The folk-poet of the 1980s re-records her catalog with acoustic simplicity, thematically organized.
The perspective of middle age makes many things look tiny and fragile as they disappear in your personal rear-view mirror. Popular art gets small very quickly. The music you loved, or even just knew quite well, at 17 or even 27 quickly becomes a speck as you cross 40 and head for 50. Sure, "Daytripper" or I Love Lucy might still loom large in 2010, but when was the last time you thought about, say, "Breaking Us in Two", the 1983 hit by Joe Jackson?
Suzanne Vega made seven remarkable albums of intelligent pop music between 1985 and 2007, but for most people she is an interesting footnote to the 1980s—not exactly a pair of purple leg-warmers, but not far off. A decent gaggle of sensitive college kids loved her eponymous 1985 debut. "Marlene on the Wall" was even a kind of hit, with a video on MTV. This was smart-kid pop music, though, and nothing like the vintage '80s stuff (Duran Duran, Poison) that stained the decade in so many memories. Vega was an English major at Barnard and broke in via Greenwich Village coffeehouses, just like Tracy Chapman was a Tufts student playing in Harvard Square (remember "Fast Car" from 1988?).
In 1987, Vega struck pop gold with "Luka", her temporarily ubiquitous and impossibly catchy tune (about, er, . . . child abuse), and Solitude Standing reached the 11th spot on the Billboard charts. The disc's first tune was its most unusual: an a cappella sing-song story set in "Tom's Diner". But a few year's later, a pair of British producers remixed "Tom's Diner" with a propulsive groove, and Vega's cushiony, gentle voice was a hit again.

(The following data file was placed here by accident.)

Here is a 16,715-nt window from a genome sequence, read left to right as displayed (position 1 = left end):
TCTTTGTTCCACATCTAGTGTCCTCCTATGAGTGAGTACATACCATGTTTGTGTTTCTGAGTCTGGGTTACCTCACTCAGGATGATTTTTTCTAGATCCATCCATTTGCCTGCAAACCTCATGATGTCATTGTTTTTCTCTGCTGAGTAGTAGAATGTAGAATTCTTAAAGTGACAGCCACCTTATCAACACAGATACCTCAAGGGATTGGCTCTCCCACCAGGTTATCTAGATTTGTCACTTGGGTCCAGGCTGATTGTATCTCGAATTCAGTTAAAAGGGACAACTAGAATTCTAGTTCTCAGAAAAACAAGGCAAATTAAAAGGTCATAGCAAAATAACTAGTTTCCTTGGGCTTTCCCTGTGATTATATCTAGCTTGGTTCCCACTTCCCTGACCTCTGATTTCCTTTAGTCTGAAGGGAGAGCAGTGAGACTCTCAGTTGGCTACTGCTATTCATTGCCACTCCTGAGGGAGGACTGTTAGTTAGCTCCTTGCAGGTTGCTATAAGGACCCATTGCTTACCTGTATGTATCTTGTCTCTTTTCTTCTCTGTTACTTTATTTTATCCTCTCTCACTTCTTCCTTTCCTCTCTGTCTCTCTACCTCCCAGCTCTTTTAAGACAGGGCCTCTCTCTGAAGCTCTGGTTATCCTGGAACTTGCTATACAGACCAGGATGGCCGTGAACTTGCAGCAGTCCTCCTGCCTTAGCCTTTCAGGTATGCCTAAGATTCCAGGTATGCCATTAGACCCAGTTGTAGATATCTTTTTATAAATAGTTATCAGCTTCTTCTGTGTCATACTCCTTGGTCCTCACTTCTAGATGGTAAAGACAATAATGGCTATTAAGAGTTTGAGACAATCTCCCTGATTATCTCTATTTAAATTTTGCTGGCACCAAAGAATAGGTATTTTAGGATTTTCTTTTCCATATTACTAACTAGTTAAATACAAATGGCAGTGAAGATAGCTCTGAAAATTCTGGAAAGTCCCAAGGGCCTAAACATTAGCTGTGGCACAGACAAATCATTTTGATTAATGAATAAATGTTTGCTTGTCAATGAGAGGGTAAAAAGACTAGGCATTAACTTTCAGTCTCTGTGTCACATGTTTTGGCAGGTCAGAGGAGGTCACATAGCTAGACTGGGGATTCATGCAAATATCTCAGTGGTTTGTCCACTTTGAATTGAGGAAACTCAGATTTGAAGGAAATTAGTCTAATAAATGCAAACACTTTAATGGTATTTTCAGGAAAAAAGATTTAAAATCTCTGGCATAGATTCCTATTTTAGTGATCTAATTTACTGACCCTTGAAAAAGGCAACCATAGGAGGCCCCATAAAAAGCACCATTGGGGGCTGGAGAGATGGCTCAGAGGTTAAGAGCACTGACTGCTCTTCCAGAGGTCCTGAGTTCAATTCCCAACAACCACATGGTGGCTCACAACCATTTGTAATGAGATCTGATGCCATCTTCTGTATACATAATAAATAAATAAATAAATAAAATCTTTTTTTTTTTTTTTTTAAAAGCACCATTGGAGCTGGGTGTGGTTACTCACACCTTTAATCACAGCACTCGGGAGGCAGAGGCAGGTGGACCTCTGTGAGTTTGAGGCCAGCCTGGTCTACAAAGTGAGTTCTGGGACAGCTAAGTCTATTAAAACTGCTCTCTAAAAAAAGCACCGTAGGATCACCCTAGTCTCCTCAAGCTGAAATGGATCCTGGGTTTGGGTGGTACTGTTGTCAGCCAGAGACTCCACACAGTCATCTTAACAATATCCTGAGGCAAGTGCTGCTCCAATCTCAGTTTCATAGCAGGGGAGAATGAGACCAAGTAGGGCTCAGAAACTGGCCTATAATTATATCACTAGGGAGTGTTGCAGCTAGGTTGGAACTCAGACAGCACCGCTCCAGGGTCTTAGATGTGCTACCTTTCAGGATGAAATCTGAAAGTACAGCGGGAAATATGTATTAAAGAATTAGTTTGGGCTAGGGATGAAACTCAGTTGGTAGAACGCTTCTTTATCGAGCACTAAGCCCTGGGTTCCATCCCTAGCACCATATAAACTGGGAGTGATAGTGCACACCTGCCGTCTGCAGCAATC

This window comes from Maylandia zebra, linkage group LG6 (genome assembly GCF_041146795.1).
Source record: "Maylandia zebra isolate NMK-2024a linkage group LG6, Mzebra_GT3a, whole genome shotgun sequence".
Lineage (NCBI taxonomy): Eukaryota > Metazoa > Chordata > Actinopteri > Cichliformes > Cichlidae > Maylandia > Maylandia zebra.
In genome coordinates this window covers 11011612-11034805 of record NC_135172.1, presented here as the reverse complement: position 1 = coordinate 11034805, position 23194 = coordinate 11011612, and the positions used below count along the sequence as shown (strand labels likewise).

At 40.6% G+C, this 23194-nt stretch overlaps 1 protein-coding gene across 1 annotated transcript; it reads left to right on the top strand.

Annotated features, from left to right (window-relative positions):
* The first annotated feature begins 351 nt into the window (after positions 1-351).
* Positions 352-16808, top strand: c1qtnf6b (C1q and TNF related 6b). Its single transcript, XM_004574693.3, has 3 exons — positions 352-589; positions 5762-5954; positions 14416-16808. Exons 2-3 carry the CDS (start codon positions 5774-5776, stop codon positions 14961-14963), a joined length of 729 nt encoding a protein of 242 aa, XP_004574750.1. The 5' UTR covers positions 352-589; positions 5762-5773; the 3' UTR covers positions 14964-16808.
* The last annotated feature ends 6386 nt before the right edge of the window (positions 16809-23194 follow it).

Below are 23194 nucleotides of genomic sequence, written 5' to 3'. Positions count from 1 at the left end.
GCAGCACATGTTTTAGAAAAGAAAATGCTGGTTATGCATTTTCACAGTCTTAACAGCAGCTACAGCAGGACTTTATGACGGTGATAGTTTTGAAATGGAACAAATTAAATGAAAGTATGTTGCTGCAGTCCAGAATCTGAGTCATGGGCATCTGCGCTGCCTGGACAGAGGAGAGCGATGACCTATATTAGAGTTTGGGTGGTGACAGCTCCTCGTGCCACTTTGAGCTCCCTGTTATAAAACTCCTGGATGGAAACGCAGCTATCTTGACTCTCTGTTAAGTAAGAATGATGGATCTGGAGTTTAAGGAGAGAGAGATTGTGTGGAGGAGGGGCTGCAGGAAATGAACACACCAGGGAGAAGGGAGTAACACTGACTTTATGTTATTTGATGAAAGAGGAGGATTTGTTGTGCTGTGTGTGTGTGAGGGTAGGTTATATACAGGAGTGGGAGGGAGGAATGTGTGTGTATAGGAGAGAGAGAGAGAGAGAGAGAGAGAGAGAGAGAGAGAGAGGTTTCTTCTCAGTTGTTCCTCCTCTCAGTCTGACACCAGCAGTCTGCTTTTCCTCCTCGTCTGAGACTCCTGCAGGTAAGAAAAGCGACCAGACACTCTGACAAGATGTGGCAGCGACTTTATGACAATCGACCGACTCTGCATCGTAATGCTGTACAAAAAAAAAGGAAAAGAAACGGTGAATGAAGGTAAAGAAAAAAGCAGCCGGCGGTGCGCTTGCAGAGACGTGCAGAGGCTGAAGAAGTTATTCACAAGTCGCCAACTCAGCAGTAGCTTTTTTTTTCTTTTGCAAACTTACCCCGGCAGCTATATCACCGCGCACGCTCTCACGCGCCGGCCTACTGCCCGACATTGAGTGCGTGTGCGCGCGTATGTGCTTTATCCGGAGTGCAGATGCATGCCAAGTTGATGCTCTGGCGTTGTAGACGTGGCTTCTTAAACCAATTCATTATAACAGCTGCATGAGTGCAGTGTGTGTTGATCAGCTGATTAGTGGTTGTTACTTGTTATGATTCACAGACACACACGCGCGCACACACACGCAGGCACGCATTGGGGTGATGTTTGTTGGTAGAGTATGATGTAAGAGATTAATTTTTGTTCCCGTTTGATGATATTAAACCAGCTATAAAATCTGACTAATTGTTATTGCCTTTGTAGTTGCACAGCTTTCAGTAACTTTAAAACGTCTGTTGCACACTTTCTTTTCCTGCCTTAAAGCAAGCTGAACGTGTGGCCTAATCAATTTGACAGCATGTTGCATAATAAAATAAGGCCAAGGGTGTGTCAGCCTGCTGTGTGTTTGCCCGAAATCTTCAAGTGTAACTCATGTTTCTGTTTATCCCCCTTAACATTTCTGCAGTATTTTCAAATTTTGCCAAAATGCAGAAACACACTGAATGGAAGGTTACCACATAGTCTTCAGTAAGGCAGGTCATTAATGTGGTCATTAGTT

Then pooooooffff; she was mostly gone from view.
In fact, she made five more albums, and truly fine ones, but her chart success was over. The bossa nova "Caramel" (1996) appeared in the movie The Truth About Cats and Dogs (and in the trailer for the film Closer). But time was doing its thing to Vega. Pop music fashions had moved on and her patient storytelling and literate lyricism had no place in any radio format or on American Idol. A&M Records dropped her, even though her 1990s albums experimented with dance beats, industrial sounds, and world music. Another "Luka" was not coming.